Chlamydia trachomatis is an obligate intracellular bacteria and the infectious agent responsible for the sexually transmitted disease Chlamydia. Infection with Chlamydia can lead to serious health sequelae such as pelvic inflammatory disease and reproductive tract scarring contributing to infertility and ectopic pregnancies. Additionally, chlamydial infections have been epidemiologically linked to cervical cancer in patients with a prior human papilomavirus (HPV) infection. Chlamydial infection of cultured cells causes multinucleation, a potential pathway for chromosomal instability. Two mechanisms that are known to initiate multinucleation are cell fusion and cytokinesis failure. This study demonstrates that multinucleation of the host cell by Chlamydia is entirely due to cytokinesis failure. Moreover, cytokinesis failure is due in part to the chlamydial effector CPAF acting as an anaphase promoting complex mimic causing cells to exit mitosis with unaligned and unattached chromosomes. These lagging and missegregated chromosomes inhibit cytokinesis by blocking abscission, the final stage of cytokinesis.
cAMP is an ancient second messenger, and is used by many organisms to regulate a wide range of cellular functions. Mycobacterium tuberculosis-complex bacteria are exceptional in that they have genes for at least 15 biochemically distinct adenylyl cyclases, the enzymes that generate cAMP. cAMP-associated gene regulation within tubercle bacilli is required for their virulence, and secretion of cAMP produced by M. tuberculosis bacteria into host macrophages disrupts the host’s immune response to infection. In this review, we discuss recent advances in our understanding of the means by which cAMP levels are controlled within mycobacteria, the importance of cAMP to M. tuberculosis during host infection, and role of cAMP in mycobacterial gene regulation. Understanding the myriad aspects of cAMP signaling in tubercle bacilli will establish new paradigms for cAMP signaling, and may contribute to new approaches for prevention and/or treatment of tuberculosis (TB) disease.
Acinetobacter baumannii is an opportunistic pathogen that has emerged as a prevalent source of nosocomial infections, most frequently causing ventilator-associated pneumonia. The emergence of pan-drug resistant strains magnifies the problem by reducing viable treatment options and effectively increasing the mortality rate associated with Acinetobacter infections. In light of this rising threat, research on A. baumannii epidemiology, antibiotic resistance, and pathogenesis is accelerating. The recent development of both in vitro and in vivo models has enabled studies probing the host-Acinetobacter interface. Bacterial genetic screens and comparative genomic studies have led to the identification of several A. baumannii virulence factors. Additionally, investigations into host defense mechanisms using animal models or cell culture have provided insight into the innate immune response to infection. This review highlights some of the key attributes of A. baumannii virulence with an emphasis on bacterial interactions with the innate immune system.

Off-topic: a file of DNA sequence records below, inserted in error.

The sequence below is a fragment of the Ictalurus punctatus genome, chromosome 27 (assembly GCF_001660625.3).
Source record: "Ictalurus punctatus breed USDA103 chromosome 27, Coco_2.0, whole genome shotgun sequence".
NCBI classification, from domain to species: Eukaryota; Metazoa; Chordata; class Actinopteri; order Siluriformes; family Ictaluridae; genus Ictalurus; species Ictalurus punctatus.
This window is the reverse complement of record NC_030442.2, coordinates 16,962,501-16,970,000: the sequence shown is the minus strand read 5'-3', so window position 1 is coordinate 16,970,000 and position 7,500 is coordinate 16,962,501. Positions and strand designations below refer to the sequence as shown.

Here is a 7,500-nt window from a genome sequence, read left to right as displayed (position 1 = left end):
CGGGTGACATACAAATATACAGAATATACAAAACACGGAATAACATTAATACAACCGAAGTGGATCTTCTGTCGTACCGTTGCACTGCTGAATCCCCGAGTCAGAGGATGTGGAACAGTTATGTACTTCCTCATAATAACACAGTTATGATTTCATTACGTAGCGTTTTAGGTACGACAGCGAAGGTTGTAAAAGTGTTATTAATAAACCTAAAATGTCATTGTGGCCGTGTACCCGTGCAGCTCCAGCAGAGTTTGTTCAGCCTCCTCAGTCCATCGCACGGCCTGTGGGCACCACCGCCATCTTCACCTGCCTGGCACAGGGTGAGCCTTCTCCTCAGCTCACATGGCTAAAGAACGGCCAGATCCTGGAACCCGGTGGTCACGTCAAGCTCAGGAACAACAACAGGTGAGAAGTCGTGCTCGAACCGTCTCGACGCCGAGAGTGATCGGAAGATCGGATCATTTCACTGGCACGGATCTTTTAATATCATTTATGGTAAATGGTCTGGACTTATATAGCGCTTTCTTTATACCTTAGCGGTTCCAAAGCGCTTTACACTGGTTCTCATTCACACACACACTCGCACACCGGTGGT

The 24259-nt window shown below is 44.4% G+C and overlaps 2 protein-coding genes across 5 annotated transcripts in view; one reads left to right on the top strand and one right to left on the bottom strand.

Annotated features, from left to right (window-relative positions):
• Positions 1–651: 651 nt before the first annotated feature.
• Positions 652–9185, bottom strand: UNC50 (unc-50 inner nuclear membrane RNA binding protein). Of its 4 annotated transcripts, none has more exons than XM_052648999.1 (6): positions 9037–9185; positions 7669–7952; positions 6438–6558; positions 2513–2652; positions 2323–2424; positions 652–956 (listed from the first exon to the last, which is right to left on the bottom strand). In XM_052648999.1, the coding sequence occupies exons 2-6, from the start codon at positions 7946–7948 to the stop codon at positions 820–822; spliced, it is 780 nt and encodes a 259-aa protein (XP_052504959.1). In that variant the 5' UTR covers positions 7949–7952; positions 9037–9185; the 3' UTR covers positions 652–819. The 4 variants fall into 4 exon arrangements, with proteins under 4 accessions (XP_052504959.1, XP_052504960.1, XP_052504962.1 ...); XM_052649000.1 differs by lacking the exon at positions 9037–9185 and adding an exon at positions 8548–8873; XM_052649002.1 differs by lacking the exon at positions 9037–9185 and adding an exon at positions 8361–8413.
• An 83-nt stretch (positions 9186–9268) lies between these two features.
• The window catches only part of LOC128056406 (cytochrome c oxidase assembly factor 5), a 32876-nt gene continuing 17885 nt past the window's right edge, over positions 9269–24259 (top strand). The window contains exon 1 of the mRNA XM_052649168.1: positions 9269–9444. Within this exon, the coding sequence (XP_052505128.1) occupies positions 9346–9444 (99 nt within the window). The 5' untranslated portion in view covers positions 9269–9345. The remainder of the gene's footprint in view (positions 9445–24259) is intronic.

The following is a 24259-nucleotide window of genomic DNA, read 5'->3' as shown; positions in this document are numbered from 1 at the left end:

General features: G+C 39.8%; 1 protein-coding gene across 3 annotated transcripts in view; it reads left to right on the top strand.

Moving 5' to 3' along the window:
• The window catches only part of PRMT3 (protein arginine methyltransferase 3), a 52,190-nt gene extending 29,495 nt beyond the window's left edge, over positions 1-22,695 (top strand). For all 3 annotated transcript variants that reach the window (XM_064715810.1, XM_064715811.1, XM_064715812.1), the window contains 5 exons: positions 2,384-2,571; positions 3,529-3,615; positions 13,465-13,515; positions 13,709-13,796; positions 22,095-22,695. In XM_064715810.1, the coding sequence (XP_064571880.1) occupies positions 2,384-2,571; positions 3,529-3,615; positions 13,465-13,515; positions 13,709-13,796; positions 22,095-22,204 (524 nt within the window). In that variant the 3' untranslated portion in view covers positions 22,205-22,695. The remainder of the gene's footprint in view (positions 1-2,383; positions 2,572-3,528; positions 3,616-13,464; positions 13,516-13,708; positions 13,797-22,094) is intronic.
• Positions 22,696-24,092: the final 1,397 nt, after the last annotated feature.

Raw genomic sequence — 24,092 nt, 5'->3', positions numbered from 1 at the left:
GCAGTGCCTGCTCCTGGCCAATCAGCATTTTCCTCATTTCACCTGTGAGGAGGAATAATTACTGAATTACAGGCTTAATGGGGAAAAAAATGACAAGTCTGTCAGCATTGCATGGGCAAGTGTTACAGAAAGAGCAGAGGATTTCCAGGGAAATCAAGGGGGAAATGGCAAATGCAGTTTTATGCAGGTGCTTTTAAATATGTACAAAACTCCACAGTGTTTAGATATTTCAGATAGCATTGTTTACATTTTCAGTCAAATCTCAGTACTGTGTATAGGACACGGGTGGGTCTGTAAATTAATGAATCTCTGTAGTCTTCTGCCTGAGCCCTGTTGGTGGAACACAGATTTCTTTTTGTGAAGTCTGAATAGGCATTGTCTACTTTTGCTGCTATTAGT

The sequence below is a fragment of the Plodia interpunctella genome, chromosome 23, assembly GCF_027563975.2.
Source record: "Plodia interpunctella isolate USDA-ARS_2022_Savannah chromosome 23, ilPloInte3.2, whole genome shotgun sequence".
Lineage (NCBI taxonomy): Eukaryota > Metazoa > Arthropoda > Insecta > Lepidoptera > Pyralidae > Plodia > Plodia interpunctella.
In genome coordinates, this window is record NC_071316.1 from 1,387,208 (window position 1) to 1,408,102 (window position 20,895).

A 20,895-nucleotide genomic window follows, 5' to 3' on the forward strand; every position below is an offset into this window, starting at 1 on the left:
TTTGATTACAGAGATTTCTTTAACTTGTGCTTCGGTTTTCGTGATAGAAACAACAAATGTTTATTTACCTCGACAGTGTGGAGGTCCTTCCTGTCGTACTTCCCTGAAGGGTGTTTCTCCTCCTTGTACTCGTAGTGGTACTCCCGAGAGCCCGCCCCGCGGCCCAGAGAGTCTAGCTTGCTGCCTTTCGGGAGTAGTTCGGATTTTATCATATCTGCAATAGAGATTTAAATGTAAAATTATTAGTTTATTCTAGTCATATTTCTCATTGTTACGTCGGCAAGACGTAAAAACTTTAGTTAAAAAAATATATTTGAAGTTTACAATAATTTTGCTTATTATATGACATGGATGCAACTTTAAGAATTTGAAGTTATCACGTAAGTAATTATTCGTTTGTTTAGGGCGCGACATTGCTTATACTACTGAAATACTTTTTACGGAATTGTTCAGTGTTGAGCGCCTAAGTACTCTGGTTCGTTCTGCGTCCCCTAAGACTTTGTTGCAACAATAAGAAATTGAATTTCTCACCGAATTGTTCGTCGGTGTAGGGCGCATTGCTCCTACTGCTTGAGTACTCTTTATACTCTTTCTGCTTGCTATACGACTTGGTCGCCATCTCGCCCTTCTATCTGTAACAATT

The transcellular entry of E. coli K1 through human brain microvascular endothelial cells (HBMEC) is responsible for tight junction disruption, leading to brain edema in neonatal meningitis. Previous studies demonstrated that outer membrane protein A (OmpA) of E. coli K1 interacts with its receptor, Ecgp96 to induce PKC-α phosphorylation, adherens junction (AJ) disassembly (by dislodging β-catenin from VE-cadherin), and remodeling of actin in HBMEC. We report here that IQGAP1 mediates β-catenin dissociation from AJs to promote actin polymerization required for E. coli K1 invasion of HBMEC. Overexpression of C-terminal truncated IQGAP1 (IQΔC) that cannot bind β-catenin prevents both AJ disruption and E. coli K1 entry. Of note, phospho-PKC-α interacts with the C-terminal portion of Ecgp96 as well as with VE-cadherin after IQGAP1 mediated AJ disassembly. HBMEC overexpressing either C-terminal truncated Ecgp96 (Ecgp96Δ200) or IQΔC upon infection with E. coli showed no interaction of phospho-PKC-α with Ecgp96. These data indicate that the binding of OmpA to Ecgp96 induces PKC-α phosphorylation and association of phospho-PKC-α with Ecgp96, and then signals IQGAP1 to detach β-catenin from AJs. Subsequently, IQGAP1/β-catenin bound actin translocates to the site of E. coli K1 attachment to promote invasion.
Establishment of infection by spotted fever group rickettsial species is dependent on the ability of these bacteria to adhere to and invade the host endothelium. Recent studies have attributed these processes to a handful of rickettsial surface proteins from the surface cell antigen (sca) family of autotransporters. A rickettsial autotransporter from Rickettsia conorii, Sca2, has been shown to be sufficient to mediate both adherence and invasion of human endothelial cells and to participate in intracellular actin-based motility. Here we identify a region of Sca2 capable of interacting with the mammalian cell surface and show that this function of Sca2 is independent and separable from its actin nucleation activity. Furthermore, pre-incubation of mammalian cells with the Sca2 mammalian association region prior to R. conorii infection can competitively inhibit rickettsial invasion, suggesting that Sca2 plays an important role in the initial interaction with mammalian cells. Together our results demonstrate that the Sca2 autotransporter protein in R. conorii contains distinct functional domains that likely are involved in mediating cellular interactions at the plasma membrane and the host cytosol.